The difficulty with the new clauses and amendments is that they seek to redistribute a tax windfall that does not exist. New clause 9 also suggests that reductions in fuel duty as a result of the proposed fuel duty regulator should be paid directly to road hauliers. I have great sympathy for road hauliers, especially the smaller companies that find it much harder to pass on their increased costs. I have spoken to many hauliers and their representatives, and I am not unsympathetic, but why should the provision apply to hauliers and not to other equally deserving essential road users? Who would be in the scheme and how would we decide? The Government recognise the road haulage industrys concerns, and those of other businesses, over the current cost of fuel, and we continue to examine the position.
Requests for reduced duty rates for road haulage operators are often associated with the relative competitiveness of the industry compared with foreign operators. Studies have shown that European duty differentials are in many cases offset by other costs such as lower labour rates and other employer costs. Furthermore, a scheme would require the introduction of an administrative mechanism, with potentially high costs. Also any system would create significant compliance and fraud risks.
The Government have continued to support the industry through other policy measures such as the halving of, and subsequent freezes to, HGV vehicle excise duty rates, and the reduced pollution certificate scheme. Also the Government recently announced £24 million of funding for enforcement, in particular aimed at those conducting international trips. That will mean a 50 per cent. increase in the number of HGV checks carried out, including two new enforcement sites at key points on the road network.
I listened to the hon. Member for Caithness, Sutherland and Easter Ross (John Thurso) outlining his ingenious scheme, and he helpfully sent an explanation to the
Chancellor. We continue to look at the detail of his proposals, but I hope that he will acknowledge that it would cause practical difficulties that are not easily solved. However, I am not unsympathetic to his case, and I commend him on his ingenuity.
Amendment No. 9 deals with VED for off-road vehicles and also relates to rural areas. It proposes that existing alternative fuel discounts should be extended to cover off-road working vehicles. Those used in agriculture are already exempt from VED and authorised to use red diesel. The VED exemption permits vehicles to travel on public roads for a distance of 1.5 km in order to travel between different land areas. To have any effect, therefore, this amendment would require the Treasury to make, and the DVLA to enforce, a new definition of off-road working vehicle that encompassed a broader range of vehicles. However, it is unclear how that could be achieved, and the new clause does not help with the definition. It is difficult to imagine how that could be done without providing an incentive to fraud, and therefore the need for a costly enforcement regime. However, I am happy to keep talking about those ideas.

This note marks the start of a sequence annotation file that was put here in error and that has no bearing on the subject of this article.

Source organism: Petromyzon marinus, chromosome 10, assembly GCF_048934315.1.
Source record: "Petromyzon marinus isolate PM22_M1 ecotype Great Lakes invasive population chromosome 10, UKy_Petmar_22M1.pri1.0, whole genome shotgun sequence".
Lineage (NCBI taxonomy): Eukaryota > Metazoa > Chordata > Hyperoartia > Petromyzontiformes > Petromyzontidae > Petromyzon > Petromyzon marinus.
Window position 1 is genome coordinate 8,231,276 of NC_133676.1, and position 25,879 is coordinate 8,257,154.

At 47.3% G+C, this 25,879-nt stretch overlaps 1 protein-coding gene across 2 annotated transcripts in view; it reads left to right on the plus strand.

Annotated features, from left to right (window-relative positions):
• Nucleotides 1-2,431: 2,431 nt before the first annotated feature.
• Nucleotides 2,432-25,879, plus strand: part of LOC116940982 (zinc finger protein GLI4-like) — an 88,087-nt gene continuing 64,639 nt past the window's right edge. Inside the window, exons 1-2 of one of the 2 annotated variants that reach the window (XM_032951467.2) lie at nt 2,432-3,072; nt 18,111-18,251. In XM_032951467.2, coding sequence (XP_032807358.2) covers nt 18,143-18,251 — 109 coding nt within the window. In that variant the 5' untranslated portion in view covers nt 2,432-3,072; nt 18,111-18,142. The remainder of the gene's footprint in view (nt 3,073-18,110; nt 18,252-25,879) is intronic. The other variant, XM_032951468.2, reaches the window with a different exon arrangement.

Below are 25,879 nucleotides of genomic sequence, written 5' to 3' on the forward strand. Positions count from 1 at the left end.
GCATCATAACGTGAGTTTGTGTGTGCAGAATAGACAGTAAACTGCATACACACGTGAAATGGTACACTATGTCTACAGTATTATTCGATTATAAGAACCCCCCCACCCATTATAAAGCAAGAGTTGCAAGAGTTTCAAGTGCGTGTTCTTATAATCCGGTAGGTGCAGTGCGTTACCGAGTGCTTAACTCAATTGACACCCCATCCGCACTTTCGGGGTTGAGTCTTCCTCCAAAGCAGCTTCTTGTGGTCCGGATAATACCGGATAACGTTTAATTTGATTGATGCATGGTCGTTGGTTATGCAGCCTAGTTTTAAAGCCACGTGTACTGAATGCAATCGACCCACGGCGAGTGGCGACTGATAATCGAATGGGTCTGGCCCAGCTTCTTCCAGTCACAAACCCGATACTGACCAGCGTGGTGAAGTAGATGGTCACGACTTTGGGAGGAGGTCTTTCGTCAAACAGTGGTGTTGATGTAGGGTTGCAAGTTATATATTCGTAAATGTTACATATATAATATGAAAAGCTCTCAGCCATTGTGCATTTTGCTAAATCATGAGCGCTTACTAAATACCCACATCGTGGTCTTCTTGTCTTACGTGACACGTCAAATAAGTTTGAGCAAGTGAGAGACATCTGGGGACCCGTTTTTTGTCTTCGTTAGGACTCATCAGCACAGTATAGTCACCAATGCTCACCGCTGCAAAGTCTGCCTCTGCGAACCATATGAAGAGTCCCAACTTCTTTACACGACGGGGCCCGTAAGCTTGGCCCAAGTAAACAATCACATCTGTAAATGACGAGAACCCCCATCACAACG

Finally, let me turn briefly to Government amendments Nos. 22 and 23, which make minor amendments to clause 75. The clause extends for a further five years the 100 per cent. capital allowances scheme for businesses that invest in the cleanest cars. The clause updates the carbon dioxide emissions threshold to maintain the focus on the cleanest cars and rewards people appropriately. The Government amendments are required because two small consequential changes were initially overlooked. They are needed to effect the transitional provisions and to exempt businesses that buy or lease the cleanest cars. I therefore commend the Government amendments and urge the House to reject the Opposition new clauses and amendments.
Justine Greening: We have had an interesting debate. The hon. Member for Stoke-on-Trent, Central (Mark Fisher) talked about his hope and trust that his Government would remedy this unfair retrospective road tax in the the pre-Budget report, but we have had no indication from the Minister that that will happen. I do not share his confidence and I am sure that the public will not share it when they listen to the debate tonight and read about it in the papers tomorrow. The public will find it extremely difficult to understand how Labour MPs, who were so rightly concerned about the 10p tax rate fiasco, can dither tonight when it comes to tackling the vehicle excise duty that will hit twice as many people for up to twice as much money. The tax will hit older cars and lower income families, is deeply unfair and will not have any substantial impact on CO2 emissions. We should use new clause 3 to vote against that tax right now.
(1AA) In every Budget Statement and pre-Budget Statement the Chancellor of the Exchequer must provide a forecast for oil prices and set out anticipated yield from fuel duty and VAT on fuel for that price and for a range of prices up to 50 per cent. above his forecast.
(1AB) The Treasury must, following each such statement, by regulations made by statutory instrument reduce the rates of duty specified in subsection (1A) in direct proportion to the increase in the costs accounted for by VAT.
(1AC) Whenever international oil prices rise above the level estimated by the forecast made in accordance with subsection (1AA), indexed fuel duty increases shall not take effect until the international oil prices return to the forecast level or the forecast price is amended by the next Budget or pre-Budget Statement.. [Stewart Hosie.]